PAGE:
- Statement from the Electoral Reform Society for immediate release, 2nd January 2017
- Darren Hughes is available for interviews. For more information, contact email@example.com
The Electoral Reform Society are calling for an urgent review of House of Lords protocol, after an investigation by The Times  found that peers who have retired can give guests access to bars and restaurants in the chamber for the rest of their lives – raising significant concerns about underhand lobbying.
Willie Sullivan, Senior Director of the Electoral Reform Society, said:
“At a time when we need to be reducing the financial burden of the unelected House of Lords, granting all former peers access to its subsidised bars and restaurants is massively self-defeating. Overwhelming Lords resources with hundreds of ex-members confirms the image many voters have of the second chamber – a private members’ club.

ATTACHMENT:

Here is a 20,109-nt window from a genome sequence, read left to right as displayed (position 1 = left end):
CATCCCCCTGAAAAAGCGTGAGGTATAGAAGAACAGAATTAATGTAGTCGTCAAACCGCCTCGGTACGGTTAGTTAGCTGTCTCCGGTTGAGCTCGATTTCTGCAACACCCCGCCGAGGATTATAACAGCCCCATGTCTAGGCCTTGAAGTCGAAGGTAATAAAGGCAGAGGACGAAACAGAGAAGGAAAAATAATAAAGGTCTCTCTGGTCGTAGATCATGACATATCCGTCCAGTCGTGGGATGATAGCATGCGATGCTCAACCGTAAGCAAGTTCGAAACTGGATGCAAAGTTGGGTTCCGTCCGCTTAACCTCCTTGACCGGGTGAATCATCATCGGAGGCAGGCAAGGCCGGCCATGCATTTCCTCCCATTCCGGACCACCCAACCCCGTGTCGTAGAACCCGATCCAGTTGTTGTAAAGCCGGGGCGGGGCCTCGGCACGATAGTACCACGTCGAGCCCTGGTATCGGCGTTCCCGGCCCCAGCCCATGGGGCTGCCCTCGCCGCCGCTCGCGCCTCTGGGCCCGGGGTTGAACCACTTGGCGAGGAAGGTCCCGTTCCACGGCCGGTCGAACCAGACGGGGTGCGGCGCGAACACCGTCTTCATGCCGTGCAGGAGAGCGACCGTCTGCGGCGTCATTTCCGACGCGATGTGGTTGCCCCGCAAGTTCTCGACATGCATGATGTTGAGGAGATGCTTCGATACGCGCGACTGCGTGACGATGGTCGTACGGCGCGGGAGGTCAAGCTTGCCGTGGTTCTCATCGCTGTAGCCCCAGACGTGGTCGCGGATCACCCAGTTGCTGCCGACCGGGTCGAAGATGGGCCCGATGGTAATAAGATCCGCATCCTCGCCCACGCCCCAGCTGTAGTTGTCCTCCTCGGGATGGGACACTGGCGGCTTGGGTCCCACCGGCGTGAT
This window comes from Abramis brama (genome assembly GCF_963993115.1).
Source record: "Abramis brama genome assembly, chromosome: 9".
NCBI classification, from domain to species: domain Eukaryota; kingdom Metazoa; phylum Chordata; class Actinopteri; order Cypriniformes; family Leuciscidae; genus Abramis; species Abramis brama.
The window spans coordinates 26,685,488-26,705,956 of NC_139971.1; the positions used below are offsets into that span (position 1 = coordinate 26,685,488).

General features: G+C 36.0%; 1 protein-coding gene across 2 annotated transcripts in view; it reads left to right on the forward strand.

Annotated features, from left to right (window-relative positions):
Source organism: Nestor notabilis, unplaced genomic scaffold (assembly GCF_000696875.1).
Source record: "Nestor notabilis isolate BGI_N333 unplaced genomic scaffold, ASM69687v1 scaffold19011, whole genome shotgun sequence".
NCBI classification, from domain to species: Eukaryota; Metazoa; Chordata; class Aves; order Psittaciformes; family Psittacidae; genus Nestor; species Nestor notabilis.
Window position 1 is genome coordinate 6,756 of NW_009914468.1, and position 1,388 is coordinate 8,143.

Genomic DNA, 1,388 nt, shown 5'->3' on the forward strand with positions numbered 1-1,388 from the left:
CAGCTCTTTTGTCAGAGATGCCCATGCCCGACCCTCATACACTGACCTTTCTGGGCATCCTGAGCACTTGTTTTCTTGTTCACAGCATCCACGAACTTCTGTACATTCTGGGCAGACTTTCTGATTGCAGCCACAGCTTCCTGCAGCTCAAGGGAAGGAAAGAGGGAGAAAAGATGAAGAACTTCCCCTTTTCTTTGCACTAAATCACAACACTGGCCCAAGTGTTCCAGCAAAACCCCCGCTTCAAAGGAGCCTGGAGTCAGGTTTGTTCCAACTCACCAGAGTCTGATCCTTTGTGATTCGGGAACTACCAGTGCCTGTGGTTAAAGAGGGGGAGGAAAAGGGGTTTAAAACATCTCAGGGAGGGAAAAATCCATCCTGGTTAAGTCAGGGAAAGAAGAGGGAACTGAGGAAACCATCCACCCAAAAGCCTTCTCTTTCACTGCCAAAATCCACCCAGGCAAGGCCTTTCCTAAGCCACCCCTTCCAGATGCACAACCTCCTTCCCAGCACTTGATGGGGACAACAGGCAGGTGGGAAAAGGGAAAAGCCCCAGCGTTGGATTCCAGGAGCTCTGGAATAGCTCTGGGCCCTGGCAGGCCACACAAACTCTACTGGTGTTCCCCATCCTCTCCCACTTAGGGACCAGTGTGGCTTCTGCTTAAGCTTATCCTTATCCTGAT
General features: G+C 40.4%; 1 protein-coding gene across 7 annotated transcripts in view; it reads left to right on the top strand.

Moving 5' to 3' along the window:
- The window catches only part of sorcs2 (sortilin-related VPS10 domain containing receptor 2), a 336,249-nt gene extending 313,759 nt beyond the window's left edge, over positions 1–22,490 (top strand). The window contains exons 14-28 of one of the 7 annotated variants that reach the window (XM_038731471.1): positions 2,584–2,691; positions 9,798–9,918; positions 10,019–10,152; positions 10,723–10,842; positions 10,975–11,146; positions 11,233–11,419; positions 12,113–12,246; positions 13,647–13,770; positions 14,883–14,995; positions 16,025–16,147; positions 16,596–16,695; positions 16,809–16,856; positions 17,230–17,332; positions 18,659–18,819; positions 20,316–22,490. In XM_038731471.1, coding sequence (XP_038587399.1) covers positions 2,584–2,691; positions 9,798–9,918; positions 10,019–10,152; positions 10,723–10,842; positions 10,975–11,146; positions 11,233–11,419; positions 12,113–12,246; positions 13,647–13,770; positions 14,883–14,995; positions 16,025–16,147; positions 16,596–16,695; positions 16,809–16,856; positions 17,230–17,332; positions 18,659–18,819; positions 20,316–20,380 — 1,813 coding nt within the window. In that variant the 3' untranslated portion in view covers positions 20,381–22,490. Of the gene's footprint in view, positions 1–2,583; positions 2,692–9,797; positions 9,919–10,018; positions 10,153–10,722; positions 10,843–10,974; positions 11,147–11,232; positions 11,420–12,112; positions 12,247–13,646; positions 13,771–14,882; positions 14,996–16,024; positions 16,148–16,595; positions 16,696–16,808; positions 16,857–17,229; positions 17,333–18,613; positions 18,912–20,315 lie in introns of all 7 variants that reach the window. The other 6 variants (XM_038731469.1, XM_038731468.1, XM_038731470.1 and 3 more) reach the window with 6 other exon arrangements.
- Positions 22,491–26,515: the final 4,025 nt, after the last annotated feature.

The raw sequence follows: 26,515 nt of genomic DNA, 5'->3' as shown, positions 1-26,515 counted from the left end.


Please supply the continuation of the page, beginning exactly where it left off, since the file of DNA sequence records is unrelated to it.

“However, this decision also poses significant risks for democracy in what is an already undemocratic House.
“The authorities are granting membership in all-but-name to those who are meant to have quit. These ex-members will have extensive access to ministers and influencers, meaning we risk seeing the emergence of a lobbyist-dominated Lords – as if the situation wasn’t already bad enough.
“That this decision appears to have been made without debate is extremely concerning. We accidentally create a ‘shadow’ upper house, where voters are shut out, but lobbyists get unparalleled access to decision-makers.
“The Palace of Westminster should not be a retirement home or a private members club – it should act as the Mother of all Parliaments it claims to be.
“We urge those peers who do support reform to raise this issue in the chamber. It is a matter of democratic urgency that the Lords’ authorities must review this previously unknown decision.”
Notes to Editors
 The Times found that ex-peers can bring up to six guests at a time for food and wine, in a perk that enables them to continue to mingle with ministers. It gives them a gilded opportunity to influence policies and new laws, as well as pick up inside information about proposed reforms. See here.